• Mechanicals


    Base plate

    The base of the robot can be made of any rigid material (ie. steal, aluminum, plywood, etc...). However, weight and rigidity of the material must be taken into consideration. A 22.5X20cm aluminum plate was chosen in this case because of its weight. The plate was trimmed to 19.5X19.5cm to ensure the final dimension will be under 20X20cm to allow this robot to compete in other SUMO robot competitions.

    19.5X19.5cm Aluminum Base Plate

    Motors and gears

    Choosing motors with the appropriate gearing at first seemed very difficult. Here are three alternatives that were considered:

    After looking into these options, a 2.4V cordless screwdriver was chosen. It was an ideal choice, the motor with its plastic gear box weight only 300g and a torque rating of 15kg/cm at 230rpm.

    2.4V Cordless Screwdriver

    Motors mounts

    This proved to be somewhat of a challenge. The simplest way was to use the original housing from the cordless screwdriver and strap it onto the base with a hose clamp. This would have worked if the housing diameter was the same through its length. It was not the case with this unit, the housing is tappered.

    Another approach was chosen. A 1.5" galvanized cable conduit with an inside diameter (ID) of 1 3/8" was cut into 16cm length to house two motors (one on each end). The machining done was boring out .04" to increase the ID and cutting of two 1/8" slots on each end because the gear box is keyed. Boring to increase the ID can be avoided if 1.5" aluminum tubes or fence post with thinner walls were used. The cable conduit was selected because of its cost and availability.

    Finished and unfinished motor housings

    Wheel Assembly

    Since the motors put out tremendous amount of torque, a way of transferring this to linear motion is very important. The initial choice was RC car racing wheels. This proved to be a little too costly, plus, extensive modification to the hub was required. In this case it was more practical to design and build custom wheel assemblies.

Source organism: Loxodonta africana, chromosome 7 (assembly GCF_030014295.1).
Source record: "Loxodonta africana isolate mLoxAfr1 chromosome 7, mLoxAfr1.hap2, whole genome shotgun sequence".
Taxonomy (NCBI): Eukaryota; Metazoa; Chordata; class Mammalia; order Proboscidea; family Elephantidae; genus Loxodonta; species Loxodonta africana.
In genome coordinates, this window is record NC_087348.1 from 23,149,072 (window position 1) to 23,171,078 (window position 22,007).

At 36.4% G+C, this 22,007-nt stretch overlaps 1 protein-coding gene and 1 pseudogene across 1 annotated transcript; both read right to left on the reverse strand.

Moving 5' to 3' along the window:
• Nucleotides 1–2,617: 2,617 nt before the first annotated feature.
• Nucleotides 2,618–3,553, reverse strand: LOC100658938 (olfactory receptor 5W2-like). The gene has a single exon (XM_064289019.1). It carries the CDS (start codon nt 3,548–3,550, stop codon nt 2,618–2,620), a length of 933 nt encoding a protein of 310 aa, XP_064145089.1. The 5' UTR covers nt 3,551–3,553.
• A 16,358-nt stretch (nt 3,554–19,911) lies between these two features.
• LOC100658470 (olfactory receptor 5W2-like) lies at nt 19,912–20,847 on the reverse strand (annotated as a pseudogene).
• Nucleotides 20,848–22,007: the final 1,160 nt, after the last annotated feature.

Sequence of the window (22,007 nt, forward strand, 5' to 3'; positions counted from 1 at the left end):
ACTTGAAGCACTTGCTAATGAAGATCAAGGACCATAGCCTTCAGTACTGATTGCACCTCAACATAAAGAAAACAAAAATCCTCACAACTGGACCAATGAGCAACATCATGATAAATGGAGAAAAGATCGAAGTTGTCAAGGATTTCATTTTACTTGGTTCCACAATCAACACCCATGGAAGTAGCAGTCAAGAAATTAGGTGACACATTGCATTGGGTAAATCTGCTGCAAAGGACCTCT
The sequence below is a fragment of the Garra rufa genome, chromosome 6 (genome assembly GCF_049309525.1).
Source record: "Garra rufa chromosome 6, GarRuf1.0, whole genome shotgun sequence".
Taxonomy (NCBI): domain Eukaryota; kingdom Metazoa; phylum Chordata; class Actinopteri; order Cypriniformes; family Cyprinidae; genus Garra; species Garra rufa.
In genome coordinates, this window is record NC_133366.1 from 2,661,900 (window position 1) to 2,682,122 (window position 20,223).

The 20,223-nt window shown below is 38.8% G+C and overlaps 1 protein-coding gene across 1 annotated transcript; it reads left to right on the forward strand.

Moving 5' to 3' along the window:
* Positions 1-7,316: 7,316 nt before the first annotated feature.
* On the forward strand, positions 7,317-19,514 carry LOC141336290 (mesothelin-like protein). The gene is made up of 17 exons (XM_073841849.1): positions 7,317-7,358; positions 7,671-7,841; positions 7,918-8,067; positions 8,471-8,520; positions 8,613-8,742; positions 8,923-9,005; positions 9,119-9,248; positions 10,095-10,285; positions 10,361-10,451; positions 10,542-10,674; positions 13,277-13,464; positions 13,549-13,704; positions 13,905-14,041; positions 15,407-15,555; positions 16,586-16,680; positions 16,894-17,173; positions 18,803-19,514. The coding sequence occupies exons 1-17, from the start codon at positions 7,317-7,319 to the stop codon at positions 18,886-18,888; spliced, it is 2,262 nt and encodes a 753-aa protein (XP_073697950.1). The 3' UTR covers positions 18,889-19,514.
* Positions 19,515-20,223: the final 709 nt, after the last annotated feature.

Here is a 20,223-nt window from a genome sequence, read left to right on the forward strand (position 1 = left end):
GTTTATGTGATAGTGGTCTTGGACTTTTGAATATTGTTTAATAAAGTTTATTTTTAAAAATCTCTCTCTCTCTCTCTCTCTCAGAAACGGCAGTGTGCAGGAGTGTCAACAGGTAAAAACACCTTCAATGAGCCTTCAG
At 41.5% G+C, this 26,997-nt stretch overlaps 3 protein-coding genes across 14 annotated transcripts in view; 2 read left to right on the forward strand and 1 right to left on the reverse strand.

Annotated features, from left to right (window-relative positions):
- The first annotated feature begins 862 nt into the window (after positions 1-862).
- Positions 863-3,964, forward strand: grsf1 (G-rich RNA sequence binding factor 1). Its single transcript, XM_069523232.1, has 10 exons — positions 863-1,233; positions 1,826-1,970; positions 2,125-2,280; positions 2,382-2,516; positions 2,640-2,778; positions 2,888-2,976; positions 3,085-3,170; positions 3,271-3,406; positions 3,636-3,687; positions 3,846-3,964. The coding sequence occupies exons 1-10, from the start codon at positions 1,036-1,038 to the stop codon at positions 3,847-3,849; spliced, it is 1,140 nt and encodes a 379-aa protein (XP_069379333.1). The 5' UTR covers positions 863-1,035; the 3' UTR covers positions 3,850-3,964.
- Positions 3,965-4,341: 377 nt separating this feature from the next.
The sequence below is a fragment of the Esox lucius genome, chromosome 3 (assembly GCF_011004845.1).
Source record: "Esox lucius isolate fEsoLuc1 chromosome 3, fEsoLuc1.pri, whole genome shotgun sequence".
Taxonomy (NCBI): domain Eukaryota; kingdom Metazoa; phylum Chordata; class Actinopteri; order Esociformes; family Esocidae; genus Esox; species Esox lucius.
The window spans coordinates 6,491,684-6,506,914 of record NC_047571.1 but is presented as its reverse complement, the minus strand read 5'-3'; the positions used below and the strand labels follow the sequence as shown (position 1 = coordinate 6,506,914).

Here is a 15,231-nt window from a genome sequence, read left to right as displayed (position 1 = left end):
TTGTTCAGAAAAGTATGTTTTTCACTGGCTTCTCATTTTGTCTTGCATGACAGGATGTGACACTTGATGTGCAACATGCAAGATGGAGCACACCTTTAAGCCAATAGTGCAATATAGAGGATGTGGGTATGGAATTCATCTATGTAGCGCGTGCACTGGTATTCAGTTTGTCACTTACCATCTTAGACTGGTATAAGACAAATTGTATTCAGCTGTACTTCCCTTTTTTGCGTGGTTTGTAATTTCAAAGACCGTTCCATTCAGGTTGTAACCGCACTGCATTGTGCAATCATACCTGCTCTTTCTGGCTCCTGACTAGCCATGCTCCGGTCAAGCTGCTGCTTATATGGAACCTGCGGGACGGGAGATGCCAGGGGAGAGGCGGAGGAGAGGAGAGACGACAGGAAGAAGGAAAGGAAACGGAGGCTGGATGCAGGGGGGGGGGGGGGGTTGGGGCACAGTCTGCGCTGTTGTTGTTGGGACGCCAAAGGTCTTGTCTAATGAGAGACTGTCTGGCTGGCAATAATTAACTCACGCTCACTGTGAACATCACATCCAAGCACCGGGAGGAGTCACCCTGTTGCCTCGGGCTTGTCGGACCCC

The first thing was to decide on what kind of tires to use. After testing some rubber tires from toy cars and also considering making custom ones using silicon glue on a round tube, the rubber lint roller was discovered while looking through a Dollar store. It is a round rubber tube and very sticky. Unfortunately they were only about one inch in diameter. However larger version of this lint roller with an ID of 1 9/16" was found to be available in many hardware stores. The lint roller comes in 7" lengths and four 1.75" tire was made from one roller.

    Lint roller, wheel, hub and motor assembly

    Now, onto the hubs. This was custom made by the local machinist out of PVC plastic. It is basically a 1 9/16" round disk friction fit into the tire and a 12mm hole in the middle for the motor's output shaft. A set screw was used to secure the entire wheel assembly on to the motor's output shaft. For the do-it-yourselfers, the hub can be made from wood by using a hole cutter on a drill press and the 12mm hole can be drilled out using a 12mm drill bit. The set screw can be substituted with a regular wood screw of the appropriate diameter and length. Just don't forget to pre-drill and counter sink the hole for the wood screw to avoid splitting the hub.

    Wheel and motor assembly

    Base Assembly

    With all the mechanical components finished, it's time to put everything together. Initially, the wheel assemblies were to be mounted onto the base plate with hose clamps. To do this, slots had to be cut out (drill and file) on the base plate and the wheel assemblies are strap down with hose clamps. However following the advise of our local machinist two holes per motor mount were drilled and taped with corresponding holes drilled on the base plate to accept 6-32 countersink screws. This was a much better and cleaner solution.

    Finished motor mounts and base plate

    Besides the holes on the base plate for the motor mounts, additional material on it had to be removed for the wheels. This was done with a hack saw, drill press and lots of filing. Also, openings on the motor mounts were made to pass wires for the motors.

    Base with wheels and motor assemblies mounted (Which way is up?)

    This concludes the bulk of the mechanical work. There are still some more mechanical issues that have not been considered, such as mounting of the batteries, electronics and its armour. They will be addressed in another section of this document.

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    Dave Chu Concordia University Electrical and Computer Engineering 1455 De Maisonneuve O. H851 Montreal, Quebec, Canada H3G 1M8 Telephone: (514) 848-3115 Fax: (514) 848-2802 Email: dave@ece.de-spam.concordia.ca